BLOOMINGTON, Ill. — Illinois farmland prices continue to march upward, but not at as steep a slope as in 2021, according to the latest land value report released March 23.
“Every (land) class saw significant increases,” said Luke Worrell, overall chair for the 2023 Illinois Farmland Values and Lease Trends report.
In 2022, Class A Excellent acreage saw an increase of 16% compared to 26% the year before.
Last year in his introduction to the Illinois Society of Professional Farm Managers and Rural Appraisers report, Worrell used words like “unprecedented” and “meteoric rise” in describing the increases. This year he used fewer superlatives but emphasized the significant farmland increase over the last two years.
“If you factor in 2021 results, Class A land across Illinois saw an increase of over 45% during a 24-month time span,” said Worrell of Worrell Land Services, Jacksonville, Illinois.
While premium acreage always carries the flag, lesser-quality acreage also saw increases higher than 25% over the same period, he said.
So far in 2023, sales are still up, volumes aren’t as high and farmland prices seem to be leveling off, he said in Bloomington at the 28th annual land values report release.
The report, which is compiled with the help of 70 land professionals and members of the society, showed a “tremendous amount of transactions” in 2022. Transactions were up 17% last year, continuing a trend of an “enormous amount of sales over the last two years,” he said.
“Mixed use and recreational properties have seen a strong increase as well, with this year’s study showing an increase of 14% in 2022 alone,” Worrell said.
Central, west central and western regions showed 20% increases in recreational land sales. That shows it’s not just the high-productivity and well-tiled land increasing in value, he said.
Several factors led to the increased prices last year. Reduced transactions in 2020, historically low interest rates, strong demand, increased commodity markets and overall fear in other economic sectors all played a role in the groundswell.
“In many parts of Illinois, we saw a huge number of transactions throughout the first few months of 2022,” he said. “We still have a really strong market, but it is a real different market,” he said of sales so far in 2023.
He attributes part of the change to rising interest rates and inflation.
“Interest rates have literally more than doubled since last year and that is bound to have an effect,” Worrell said.
Interest rates last year at this time were 3.5%, and now they are 8%.
“The early months of 2023 have provided more erratic sales than what we have become accustomed to,” he said. “A leveling off — perhaps a pause — is expected.”
Even with that volatility, Worrell says managers do not expect a drastic change.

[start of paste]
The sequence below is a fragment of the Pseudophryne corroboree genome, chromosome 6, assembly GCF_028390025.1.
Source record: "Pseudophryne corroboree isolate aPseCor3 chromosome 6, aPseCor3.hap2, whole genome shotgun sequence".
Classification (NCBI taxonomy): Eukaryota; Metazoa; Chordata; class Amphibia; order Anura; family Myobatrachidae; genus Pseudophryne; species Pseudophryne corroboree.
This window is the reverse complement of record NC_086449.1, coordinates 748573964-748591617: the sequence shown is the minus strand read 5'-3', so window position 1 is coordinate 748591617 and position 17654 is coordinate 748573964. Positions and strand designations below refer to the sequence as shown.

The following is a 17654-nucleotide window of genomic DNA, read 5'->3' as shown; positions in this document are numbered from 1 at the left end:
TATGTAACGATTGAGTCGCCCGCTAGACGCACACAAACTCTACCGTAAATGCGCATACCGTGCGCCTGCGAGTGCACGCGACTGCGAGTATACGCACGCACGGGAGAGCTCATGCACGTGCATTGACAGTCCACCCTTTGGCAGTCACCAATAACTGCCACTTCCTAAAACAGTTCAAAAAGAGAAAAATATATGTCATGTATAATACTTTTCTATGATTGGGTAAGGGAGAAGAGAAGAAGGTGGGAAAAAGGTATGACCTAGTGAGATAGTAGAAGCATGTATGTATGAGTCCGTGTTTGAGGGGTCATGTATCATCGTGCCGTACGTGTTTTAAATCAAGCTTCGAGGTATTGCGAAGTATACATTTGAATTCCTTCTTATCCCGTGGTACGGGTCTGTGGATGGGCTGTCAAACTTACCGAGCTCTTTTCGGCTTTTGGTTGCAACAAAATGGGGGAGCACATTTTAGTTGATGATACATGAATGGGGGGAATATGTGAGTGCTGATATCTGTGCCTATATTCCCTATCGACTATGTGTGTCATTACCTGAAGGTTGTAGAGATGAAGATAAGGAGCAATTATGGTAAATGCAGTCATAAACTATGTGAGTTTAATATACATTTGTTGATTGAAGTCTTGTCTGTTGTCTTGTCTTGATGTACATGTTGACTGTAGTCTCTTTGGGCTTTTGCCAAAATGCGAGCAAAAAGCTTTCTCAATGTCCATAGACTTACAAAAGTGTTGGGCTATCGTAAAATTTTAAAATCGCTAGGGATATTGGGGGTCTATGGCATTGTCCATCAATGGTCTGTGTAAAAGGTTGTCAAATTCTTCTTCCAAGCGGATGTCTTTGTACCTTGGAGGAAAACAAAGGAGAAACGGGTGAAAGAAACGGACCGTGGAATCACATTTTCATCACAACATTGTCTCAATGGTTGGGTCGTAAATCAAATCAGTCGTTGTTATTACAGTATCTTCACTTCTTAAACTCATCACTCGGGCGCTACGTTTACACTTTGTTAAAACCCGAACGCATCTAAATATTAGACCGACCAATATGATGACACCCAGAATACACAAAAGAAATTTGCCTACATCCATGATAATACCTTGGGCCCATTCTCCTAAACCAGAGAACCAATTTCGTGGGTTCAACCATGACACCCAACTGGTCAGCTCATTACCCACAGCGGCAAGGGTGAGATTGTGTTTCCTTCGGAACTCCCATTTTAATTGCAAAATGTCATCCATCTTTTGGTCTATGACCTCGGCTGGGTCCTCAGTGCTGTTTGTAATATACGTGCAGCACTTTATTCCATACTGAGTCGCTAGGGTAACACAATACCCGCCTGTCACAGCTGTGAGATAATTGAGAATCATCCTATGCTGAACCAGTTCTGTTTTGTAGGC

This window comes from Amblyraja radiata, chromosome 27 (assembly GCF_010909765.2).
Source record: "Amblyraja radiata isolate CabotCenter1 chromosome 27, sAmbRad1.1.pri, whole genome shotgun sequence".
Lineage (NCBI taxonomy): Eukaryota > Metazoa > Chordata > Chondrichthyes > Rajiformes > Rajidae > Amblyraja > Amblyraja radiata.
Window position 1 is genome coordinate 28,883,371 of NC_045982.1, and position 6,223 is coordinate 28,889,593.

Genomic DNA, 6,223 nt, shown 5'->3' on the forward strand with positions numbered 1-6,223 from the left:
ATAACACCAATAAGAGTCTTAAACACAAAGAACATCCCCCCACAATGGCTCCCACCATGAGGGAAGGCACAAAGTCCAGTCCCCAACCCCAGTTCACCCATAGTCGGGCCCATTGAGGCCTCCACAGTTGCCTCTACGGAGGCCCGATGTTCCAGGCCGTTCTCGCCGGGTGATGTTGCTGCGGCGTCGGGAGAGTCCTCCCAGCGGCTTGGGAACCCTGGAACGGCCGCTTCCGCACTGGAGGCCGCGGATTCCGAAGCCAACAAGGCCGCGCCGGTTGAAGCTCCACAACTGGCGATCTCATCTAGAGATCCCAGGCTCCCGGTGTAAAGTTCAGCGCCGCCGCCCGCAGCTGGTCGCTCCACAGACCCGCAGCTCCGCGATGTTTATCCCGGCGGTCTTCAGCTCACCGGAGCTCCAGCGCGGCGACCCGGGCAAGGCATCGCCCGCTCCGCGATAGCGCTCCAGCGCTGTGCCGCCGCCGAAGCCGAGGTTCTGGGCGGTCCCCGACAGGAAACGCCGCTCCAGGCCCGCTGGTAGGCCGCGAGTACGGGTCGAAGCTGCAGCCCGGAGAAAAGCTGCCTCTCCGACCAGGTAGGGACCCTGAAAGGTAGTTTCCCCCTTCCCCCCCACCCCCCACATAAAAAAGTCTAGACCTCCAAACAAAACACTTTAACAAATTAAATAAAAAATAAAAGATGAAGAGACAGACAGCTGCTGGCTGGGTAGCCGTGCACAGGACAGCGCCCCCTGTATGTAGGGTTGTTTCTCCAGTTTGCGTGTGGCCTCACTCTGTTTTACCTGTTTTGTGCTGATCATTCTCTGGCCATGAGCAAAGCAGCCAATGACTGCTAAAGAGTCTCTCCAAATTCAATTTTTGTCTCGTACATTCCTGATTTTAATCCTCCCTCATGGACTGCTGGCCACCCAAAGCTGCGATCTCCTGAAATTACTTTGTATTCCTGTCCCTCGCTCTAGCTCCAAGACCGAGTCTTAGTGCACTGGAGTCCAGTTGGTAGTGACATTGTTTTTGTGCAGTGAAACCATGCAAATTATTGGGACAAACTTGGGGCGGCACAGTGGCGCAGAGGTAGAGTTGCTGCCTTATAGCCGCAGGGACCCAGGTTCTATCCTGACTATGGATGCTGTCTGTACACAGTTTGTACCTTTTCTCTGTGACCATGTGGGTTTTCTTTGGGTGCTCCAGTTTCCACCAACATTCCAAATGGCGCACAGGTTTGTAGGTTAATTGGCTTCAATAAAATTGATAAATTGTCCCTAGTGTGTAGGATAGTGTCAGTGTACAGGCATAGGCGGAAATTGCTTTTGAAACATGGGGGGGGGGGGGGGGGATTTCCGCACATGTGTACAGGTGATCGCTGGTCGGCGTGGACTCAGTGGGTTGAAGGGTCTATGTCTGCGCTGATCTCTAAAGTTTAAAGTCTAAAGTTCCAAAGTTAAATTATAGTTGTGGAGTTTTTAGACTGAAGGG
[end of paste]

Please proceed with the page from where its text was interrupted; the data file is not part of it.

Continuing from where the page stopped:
“We do not anticipate the market to plummet downward. In fact, 70% of survey respondents foresee either a level market or a slight decrease. Only 1% of respondents expect a decrease greater than 10%,” he said.
As for cash rents, University of Illinois ag economist Gary Schnitkey said average cash rent levels increased substantially from 2022 to 2023 for all land productivity classes, with the higher-quality land experiencing the greatest absolute increase.
For Excellent productivity farmland, the $412 per acre cash rent for 2023 was $43 higher than the $369 per acre cash rent in 2022. Cash rents for Good quality land increased by $31 per acre from $322 in 2022 to $353 per acre in 2023, said Schnitkey.
Overall, no farm managers said they expected 2024 cash rents to increase over 2023.
An equal portion of 36% said they expect 2024 cash rents to be the same as in 2023 or to decrease from 2023 levels, said Schnitkey, who was awarded the society’s highest service honor at the meeting.
The ag economics professor and regular contributor to farmdoc daily said 2022 was an exceptional income year for farmers.
Most farmer managers expect grain prices to stabilize and be “less go-go” this year after record-setting incomes last year, he said.
Of farm managers surveyed, more than half (52%) said they expect corn prices to be in the $5 to $6 range this year.
“They don’t see a cliff-fall in prices,” Schnitkey said, and they also don’t see the cost of production going down.
A big change going forward is that no more government pandemic payouts are expected, he said.
Guest speaker David Kohl, professor emeritus at the College of Agricultural & Life Sciences at Virginia Tech, agreed that going forward farmers can expect fewer government payouts.
He said trade disruptions from politics, weather, energy policy, the Central Bank’s monetary policy, and the government’s fiscal policy this year will all have an impact on land values.
The Chinese economy and what happens in Brazil are also crucial to what happens to prices.
Kohl said farmers will need to focus on “financial liquidity” as credit tightens with rising interest rates.
While farmland prices have the potential to go down for a year or two, ownership is worthwhile in the long run, he said.
“Farmland (ownership) is a marathon,” Kohl said.
Bruce Sherrick, University of Illinois ag economist and land data expert, said the upcoming U.S. farm bill could impact land values.
“There are a bunch of new people on the ag committee,” he said.
The “greening of America” will continue to have an impact on farmers as climate, carbon and conservation issues remain high profile.
Most predict that inflation will continue for a while, but that might not hurt land values.
“The correlation with inflation and farmland values is positive,” Sherrick said.